Virtually no one doubts that U.S. farm milk prices will be lower in 2015. While many different predictions are out there, the only debate is about how far they may fall.
Speaking at last week's United Dairymen of Idaho annual meeting in Boise, economist and Daily Dairy Report editor Mary Ledman (seen here) said her prediction is a low of around $15.50 per hundredweight in April, May or June - or perhaps all of them.
She noted with obvious skepticism that the latest USDA All-Milk forecast for 2015 was $19.50, and then told producers, "If you can lock in your milk anywhere close to that, do it!" She pointed out that, in New Zealand, the current Fonterra price forecast suggests a world market price of $14.
High milk prices in 2014 get most of the blame for the expected decline in 2015. Buyer resistance was one result, but increased supply is another.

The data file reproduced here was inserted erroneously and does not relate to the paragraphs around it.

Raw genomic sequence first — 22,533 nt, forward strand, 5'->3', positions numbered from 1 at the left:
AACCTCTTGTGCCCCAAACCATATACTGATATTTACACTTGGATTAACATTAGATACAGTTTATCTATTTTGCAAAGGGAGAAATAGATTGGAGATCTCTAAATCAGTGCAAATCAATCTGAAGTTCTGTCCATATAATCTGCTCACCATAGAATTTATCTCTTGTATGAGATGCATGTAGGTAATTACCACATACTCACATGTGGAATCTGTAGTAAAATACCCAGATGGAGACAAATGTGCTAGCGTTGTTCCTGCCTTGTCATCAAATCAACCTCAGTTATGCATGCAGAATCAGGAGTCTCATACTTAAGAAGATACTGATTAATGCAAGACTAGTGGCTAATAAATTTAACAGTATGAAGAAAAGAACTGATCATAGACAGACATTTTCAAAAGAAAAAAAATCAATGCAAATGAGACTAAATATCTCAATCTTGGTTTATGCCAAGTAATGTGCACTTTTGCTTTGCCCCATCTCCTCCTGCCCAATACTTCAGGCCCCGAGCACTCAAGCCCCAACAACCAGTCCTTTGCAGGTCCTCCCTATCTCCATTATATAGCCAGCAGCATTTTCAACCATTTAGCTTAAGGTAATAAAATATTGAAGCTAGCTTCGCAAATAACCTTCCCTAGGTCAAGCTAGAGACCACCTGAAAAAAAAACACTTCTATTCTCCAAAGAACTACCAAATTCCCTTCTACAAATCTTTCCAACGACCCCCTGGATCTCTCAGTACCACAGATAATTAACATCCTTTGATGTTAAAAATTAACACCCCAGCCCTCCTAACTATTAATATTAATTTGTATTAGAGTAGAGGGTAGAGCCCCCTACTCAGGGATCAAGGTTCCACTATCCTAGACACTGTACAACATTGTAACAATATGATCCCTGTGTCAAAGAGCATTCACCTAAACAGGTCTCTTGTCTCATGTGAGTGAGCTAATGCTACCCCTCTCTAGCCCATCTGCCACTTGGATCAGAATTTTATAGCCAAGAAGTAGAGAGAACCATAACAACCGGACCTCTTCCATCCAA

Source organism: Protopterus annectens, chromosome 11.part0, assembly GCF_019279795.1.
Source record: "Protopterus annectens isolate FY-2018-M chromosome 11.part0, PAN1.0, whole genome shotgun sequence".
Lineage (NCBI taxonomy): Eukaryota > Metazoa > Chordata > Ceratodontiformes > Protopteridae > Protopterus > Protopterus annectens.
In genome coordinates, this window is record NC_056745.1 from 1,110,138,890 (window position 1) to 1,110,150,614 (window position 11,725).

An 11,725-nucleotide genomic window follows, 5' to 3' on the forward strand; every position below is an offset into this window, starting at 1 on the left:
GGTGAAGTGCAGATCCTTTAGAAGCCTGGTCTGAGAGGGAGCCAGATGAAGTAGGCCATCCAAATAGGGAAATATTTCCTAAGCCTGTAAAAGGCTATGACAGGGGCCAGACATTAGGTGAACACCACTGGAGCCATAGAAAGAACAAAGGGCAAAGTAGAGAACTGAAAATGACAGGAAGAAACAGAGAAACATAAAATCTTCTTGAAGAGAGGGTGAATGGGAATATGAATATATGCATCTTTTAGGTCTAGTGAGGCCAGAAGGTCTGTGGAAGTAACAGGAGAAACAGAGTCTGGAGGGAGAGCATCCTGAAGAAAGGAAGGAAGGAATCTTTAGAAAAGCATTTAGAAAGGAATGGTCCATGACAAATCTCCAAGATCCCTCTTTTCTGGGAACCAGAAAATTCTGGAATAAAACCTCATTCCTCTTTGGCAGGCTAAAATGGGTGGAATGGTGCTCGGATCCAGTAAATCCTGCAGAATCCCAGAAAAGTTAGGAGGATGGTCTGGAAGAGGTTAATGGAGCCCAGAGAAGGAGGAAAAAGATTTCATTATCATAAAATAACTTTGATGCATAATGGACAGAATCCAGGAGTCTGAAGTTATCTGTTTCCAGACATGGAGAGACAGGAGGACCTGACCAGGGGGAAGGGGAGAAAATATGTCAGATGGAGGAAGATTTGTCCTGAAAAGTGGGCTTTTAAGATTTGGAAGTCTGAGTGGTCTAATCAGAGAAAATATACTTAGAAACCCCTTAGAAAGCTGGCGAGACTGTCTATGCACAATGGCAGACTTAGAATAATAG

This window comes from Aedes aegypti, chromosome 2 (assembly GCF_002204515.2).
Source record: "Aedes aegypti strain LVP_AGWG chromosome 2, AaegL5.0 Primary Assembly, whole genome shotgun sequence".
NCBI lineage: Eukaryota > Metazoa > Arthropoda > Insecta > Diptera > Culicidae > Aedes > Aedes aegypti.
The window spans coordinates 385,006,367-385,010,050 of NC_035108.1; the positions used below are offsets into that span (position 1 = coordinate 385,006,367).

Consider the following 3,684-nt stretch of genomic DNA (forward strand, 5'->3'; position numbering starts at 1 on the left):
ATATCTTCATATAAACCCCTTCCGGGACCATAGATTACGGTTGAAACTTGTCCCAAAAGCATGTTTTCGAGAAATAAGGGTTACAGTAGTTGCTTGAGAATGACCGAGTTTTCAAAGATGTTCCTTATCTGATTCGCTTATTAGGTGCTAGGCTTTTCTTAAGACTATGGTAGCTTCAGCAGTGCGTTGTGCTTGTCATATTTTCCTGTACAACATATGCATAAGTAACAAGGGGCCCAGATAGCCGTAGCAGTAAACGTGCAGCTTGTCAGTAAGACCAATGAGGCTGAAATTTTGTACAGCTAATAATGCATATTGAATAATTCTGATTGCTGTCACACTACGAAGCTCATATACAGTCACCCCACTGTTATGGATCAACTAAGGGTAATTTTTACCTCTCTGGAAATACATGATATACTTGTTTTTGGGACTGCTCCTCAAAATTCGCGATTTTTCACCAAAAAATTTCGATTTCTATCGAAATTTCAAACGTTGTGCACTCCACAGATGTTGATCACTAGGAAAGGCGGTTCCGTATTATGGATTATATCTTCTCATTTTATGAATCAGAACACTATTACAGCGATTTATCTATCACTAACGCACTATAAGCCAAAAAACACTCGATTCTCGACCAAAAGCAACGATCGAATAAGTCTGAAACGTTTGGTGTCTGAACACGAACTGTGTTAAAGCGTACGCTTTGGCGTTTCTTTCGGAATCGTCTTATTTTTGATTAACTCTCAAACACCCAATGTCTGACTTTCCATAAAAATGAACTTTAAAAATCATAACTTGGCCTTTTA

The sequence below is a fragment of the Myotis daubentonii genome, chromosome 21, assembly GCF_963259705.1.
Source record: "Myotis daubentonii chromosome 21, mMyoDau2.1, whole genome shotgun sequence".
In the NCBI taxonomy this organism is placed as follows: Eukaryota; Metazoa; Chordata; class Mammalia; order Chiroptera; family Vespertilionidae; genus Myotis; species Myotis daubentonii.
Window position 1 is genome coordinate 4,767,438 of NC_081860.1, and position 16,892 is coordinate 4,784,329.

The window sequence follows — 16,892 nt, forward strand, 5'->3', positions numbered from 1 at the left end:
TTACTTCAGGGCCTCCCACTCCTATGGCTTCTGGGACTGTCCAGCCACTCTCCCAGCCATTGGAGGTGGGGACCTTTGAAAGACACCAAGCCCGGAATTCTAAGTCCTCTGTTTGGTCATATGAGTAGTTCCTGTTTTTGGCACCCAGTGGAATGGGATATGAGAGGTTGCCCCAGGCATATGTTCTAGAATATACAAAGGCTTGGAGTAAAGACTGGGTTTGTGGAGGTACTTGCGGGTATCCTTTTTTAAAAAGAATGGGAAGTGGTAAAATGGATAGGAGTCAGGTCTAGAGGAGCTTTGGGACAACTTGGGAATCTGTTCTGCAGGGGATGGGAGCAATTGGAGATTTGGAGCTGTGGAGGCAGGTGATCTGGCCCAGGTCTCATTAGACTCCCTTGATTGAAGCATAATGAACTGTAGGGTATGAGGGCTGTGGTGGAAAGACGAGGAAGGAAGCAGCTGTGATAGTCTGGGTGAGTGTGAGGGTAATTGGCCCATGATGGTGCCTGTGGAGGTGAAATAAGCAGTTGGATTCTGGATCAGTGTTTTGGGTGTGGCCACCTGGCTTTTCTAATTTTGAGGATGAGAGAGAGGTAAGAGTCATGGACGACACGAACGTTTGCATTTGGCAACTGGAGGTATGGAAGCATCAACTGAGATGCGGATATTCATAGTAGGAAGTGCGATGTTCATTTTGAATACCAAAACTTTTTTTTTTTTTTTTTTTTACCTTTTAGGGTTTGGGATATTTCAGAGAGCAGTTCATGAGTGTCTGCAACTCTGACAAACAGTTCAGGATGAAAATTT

"Twenty-dollar milk around the world did what $7 corn did - it made exporters out of countries that used to be importers," said Ledman.
As a result of much lower milk prices, she expects a 50 percent drop in the record margins that U.S. producers saw at times this year. And she believes producers' response to still-falling feed prices in 2015 could be much different between the Midwest and West.
She pointed out that cash corn prices were below $2 per bushel in parts of the Midwest in mid-November, which is what some parts of the West have to pay just for the freight to get it there.
"We had a great ride in 2014 and it lasted maybe longer than it should have," said Ledman. "But we've been here before. Even with this downturn, dairy still looks like a great place to be for the long term."
The author has served large Western dairy readers for the past 37 years and manages Hoard's WEST, a publication written specifically for Western herds. He is a graduate of Cal Poly-San Luis Obispo, majored in journalism and is known as a Western dairying specialist.